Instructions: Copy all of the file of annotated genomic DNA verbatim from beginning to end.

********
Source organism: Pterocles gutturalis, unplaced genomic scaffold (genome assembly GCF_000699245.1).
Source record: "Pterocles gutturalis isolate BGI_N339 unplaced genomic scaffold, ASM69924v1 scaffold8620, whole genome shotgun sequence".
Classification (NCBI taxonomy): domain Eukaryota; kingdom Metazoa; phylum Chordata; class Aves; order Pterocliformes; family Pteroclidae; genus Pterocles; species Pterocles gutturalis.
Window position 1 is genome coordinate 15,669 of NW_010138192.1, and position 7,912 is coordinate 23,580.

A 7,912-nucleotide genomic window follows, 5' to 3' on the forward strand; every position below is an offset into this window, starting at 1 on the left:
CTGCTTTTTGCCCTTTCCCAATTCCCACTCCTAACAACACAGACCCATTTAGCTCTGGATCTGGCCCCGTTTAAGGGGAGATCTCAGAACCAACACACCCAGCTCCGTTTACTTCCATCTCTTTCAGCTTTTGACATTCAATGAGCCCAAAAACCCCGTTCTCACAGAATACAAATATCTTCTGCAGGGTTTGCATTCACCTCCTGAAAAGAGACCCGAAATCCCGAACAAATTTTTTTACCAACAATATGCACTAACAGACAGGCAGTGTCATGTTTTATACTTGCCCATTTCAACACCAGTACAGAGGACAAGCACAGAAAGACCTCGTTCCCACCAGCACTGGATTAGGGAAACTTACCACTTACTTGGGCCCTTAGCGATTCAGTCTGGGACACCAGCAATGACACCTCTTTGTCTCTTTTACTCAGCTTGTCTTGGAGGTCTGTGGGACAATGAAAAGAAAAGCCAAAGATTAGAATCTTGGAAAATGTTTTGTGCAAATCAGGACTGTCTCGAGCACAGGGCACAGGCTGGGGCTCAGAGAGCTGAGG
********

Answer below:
Source organism: Pterocles gutturalis, unplaced genomic scaffold (genome assembly GCF_000699245.1).
Source record: "Pterocles gutturalis isolate BGI_N339 unplaced genomic scaffold, ASM69924v1 scaffold8620, whole genome shotgun sequence".
Classification (NCBI taxonomy): domain Eukaryota; kingdom Metazoa; phylum Chordata; class Aves; order Pterocliformes; family Pteroclidae; genus Pterocles; species Pterocles gutturalis.
Window position 1 is genome coordinate 15,669 of NW_010138192.1, and position 7,912 is coordinate 23,580.

A 7,912-nucleotide genomic window follows, 5' to 3' on the forward strand; every position below is an offset into this window, starting at 1 on the left:
CTGCTTTTTGCCCTTTCCCAATTCCCACTCCTAACAACACAGACCCATTTAGCTCTGGATCTGGCCCCGTTTAAGGGGAGATCTCAGAACCAACACACCCAGCTCCGTTTACTTCCATCTCTTTCAGCTTTTGACATTCAATGAGCCCAAAAACCCCGTTCTCACAGAATACAAATATCTTCTGCAGGGTTTGCATTCACCTCCTGAAAAGAGACCCGAAATCCCGAACAAATTTTTTTACCAACAATATGCACTAACAGACAGGCAGTGTCATGTTTTATACTTGCCCATTTCAACACCAGTACAGAGGACAAGCACAGAAAGACCTCGTTCCCACCAGCACTGGATTAGGGAAACTTACCACTTACTTGGGCCCTTAGCGATTCAGTCTGGGACACCAGCAATGACACCTCTTTGTCTCTTTTACTCAGCTTGTCTTGGAGGTCTGTGGGACAATGAAAAGAAAAGCCAAAGATTAGAATCTTGGAAAATGTTTTGTGCAAATCAGGACTGTCTCGAGCACAGGGCACAGGCTGGGGCTCAGAGAGCTGAGG